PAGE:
New Jersey has its own thriving theater scene, which Princeton’s McCarter Theatre Center displayed with a near-definitive production of Lynn Nottage’s 2004 Intimate Apparel. Blending pastiche, melodrama, and realism, director Jade King Carroll and actor Quincy Tyler Bernstine found every inch of heartbreaking humanity in Nottage’s portrait of an African-American seamstress in 1905 New York who longs for something to call her own.
More recently, McCarter imported a production of Sam Shepard’s Simpatico from Chicago’s A Red Orchid Theatre. The show served as a fitting tribute to the late playwright, who died in July. It was a thrill to get a taste of classic Chicago storefront theater in our own backyard, and to watch the longtime ensemble — which included Michael Shannon, the theater’s cofounder — work together in perfect sync.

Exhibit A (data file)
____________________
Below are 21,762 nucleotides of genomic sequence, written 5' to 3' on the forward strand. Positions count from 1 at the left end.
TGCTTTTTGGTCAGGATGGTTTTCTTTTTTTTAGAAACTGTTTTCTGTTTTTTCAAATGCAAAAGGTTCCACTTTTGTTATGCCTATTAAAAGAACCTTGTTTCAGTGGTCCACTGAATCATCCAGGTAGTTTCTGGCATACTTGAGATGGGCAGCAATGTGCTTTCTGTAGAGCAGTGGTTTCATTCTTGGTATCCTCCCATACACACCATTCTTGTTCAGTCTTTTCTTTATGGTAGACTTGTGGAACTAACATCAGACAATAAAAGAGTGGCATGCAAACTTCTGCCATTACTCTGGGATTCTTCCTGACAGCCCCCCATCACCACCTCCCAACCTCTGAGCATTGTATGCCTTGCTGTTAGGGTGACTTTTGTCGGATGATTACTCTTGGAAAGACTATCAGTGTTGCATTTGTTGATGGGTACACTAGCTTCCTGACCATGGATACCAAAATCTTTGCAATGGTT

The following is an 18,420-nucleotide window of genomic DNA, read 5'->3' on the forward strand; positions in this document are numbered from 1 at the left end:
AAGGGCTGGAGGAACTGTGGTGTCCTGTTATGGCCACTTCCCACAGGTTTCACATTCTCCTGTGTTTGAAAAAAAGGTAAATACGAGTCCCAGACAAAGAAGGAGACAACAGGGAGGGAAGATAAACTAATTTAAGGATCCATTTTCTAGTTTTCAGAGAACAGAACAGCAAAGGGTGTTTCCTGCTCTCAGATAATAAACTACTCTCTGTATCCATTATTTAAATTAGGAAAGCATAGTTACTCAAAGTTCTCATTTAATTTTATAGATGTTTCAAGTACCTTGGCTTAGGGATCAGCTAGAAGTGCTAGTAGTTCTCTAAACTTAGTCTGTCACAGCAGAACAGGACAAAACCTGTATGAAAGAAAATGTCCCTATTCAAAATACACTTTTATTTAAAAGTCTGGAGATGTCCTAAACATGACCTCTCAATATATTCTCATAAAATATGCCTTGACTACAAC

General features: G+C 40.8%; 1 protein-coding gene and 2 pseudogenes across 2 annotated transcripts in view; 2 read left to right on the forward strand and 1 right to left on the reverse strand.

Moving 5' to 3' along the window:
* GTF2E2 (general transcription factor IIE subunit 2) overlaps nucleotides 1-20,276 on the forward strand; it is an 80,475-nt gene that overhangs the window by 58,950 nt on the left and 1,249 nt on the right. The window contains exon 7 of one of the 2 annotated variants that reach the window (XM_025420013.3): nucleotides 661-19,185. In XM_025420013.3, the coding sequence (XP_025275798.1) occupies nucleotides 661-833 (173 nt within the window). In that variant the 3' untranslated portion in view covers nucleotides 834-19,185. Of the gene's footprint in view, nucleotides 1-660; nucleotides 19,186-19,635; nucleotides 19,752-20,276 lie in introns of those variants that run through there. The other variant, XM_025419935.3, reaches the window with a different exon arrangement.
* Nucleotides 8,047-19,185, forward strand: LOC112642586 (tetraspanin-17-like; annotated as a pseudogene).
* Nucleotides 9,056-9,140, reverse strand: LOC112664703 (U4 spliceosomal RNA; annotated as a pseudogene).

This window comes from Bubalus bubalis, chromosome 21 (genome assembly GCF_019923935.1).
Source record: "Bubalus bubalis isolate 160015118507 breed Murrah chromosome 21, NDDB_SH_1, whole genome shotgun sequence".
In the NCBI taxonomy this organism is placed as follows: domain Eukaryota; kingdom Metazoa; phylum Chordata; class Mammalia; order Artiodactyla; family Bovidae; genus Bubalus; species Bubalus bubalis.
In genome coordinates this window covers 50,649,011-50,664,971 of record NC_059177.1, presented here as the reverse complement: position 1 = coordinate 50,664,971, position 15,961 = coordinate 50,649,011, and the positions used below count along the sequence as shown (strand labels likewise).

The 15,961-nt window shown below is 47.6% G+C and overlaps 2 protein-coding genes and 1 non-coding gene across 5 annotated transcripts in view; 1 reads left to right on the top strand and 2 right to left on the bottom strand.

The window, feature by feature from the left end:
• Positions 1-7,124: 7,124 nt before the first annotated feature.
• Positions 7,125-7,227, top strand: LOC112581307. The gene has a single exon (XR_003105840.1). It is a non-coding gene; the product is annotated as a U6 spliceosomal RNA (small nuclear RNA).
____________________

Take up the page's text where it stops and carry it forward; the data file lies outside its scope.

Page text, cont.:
I didn’t intend to name a favorite production, but one production stands above the rest: Curio Theatre Company’s staging of Beth Henley’s Crimes of the Heart, directed by Gay Carducci and featuring a trio of formidable women — Rachel Gluck, Colleen Hughes, and Tessa Kuhn — as the struggling, seething, and impossibly real Magrath sisters. The work of these extraordinary artists got me to consider the layers of meaning buried beneath Henley’s chirpy, comic dialogue, radically reshaping my interpretation of a play I’d long ago written off as just another Southern-fried bagatelle.
What more could you hope for when you go to the theater?